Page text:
Router#show version Cisco Internetwork Operating System Software IOS (tm) C2600 Software (C2600-JK9O3S-M), Version 12.2(7a), RELEASE SOFTWARE (fc2) Copyright (c) 1986-2002 by cisco Systems, Inc. Compiled Thu 21-Feb-02 03:48 by pwade Image text-base: 0x80008088, data-base: 0x8153F5D0 ROM: System Bootstrap, Version 11.3(2)XA4, RELEASE SOFTWARE (fc1) router uptime is 3 days, 2 hours, 7 minutes System returned to ROM by power-on System restarted at 20:56:01 EST Sun Jan 28 2006 System image file is "flash:c2600-jk9o3s-mz.122-7a.bin"
Second, the show running-config command gives a timestamp of when the configuration last changed and when the running configuration was last saved to NVRAM:
Router#show running-config Building configuration... Current configuration : 3353 bytes ! ! Last configuration change at 00:06:20 EST Fri Jan 27 2006 by ijbrown ! NVRAM config last updated at 00:08:59 EST Fri Jan 27 2006 by ijbrown ! version 12.2 service timestamps debug datetime msec service timestamps log datetime localtime service password-encryption service compress-config
SNTP is another UDP-based time synchronization protocolessentially a simplified version of NTP that only supports client time synchronization. Several of Cisco's low-end routers support only SNTP and cannot synchronize the clocks of other devices.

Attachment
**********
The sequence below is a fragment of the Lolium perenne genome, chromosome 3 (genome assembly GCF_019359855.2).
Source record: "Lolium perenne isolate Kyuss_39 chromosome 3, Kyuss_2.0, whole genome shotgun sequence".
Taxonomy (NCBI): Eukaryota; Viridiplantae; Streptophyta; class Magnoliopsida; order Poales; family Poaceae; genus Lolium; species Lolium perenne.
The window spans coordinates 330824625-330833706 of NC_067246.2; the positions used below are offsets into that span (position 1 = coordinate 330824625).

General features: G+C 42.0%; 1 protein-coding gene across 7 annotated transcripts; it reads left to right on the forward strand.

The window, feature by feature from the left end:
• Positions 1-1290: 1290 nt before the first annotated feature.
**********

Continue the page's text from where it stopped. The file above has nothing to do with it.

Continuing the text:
Since SNTP is essentially a subset of NTP, it allows the router to synchronize to central NTP servers, and it can use NTP broadcast messages as well. SNTP is much less accurate than NTP, generally only allowing devices to synchronize their clocks to within 100 milliseconds (a tenth of a second). SNTP based routers can obtain time services from multiple NTP sources, but SNTP lacks the ability to make intelligent server decisions (unlike NTP). If the router is configured with several servers, SNTP will simply choose the one with the lowest NTP stratum number. If it knows about two servers that are both at the same stratum level, the router chooses the one that sends the first packet. SNTP will only select an NTP server with a higher stratum if a lower stratum server becomes unreachable.
There are only two SNTP configuration options. The router can communicate directly with a server, or you can configure it to listen for NTP broadcasts:
Router#configure terminal Enter configuration commands, one per line. End with CNTL/Z. Router(config)#sntp ? broadcast Configure SNTP broadcast services server Configure SNTP server Router(config)#end Router#
You can view the SNTP status on the router with the show sntp command:
Router>show sntp SNTP server Stratum Version Last Receive 172.25.1.1 2 3 00:00:24 Synced 172.25.1.3 2 3 00:00:51 Router>
Recipe 14.2; Recipe 14.3; Recipe 14.4
Router Configuration and File Management
User Access and Privilege Levels
Handling Queuing and Congestion
Tunnels and VPNs
NTP and Time
Router Interfaces and Media
Simple Network Management Protocol
First Hop Redundancy Protocols
Appendix 1. External Software Packages
Appendix 2. IP Precedence, TOS, and DSCP Classifications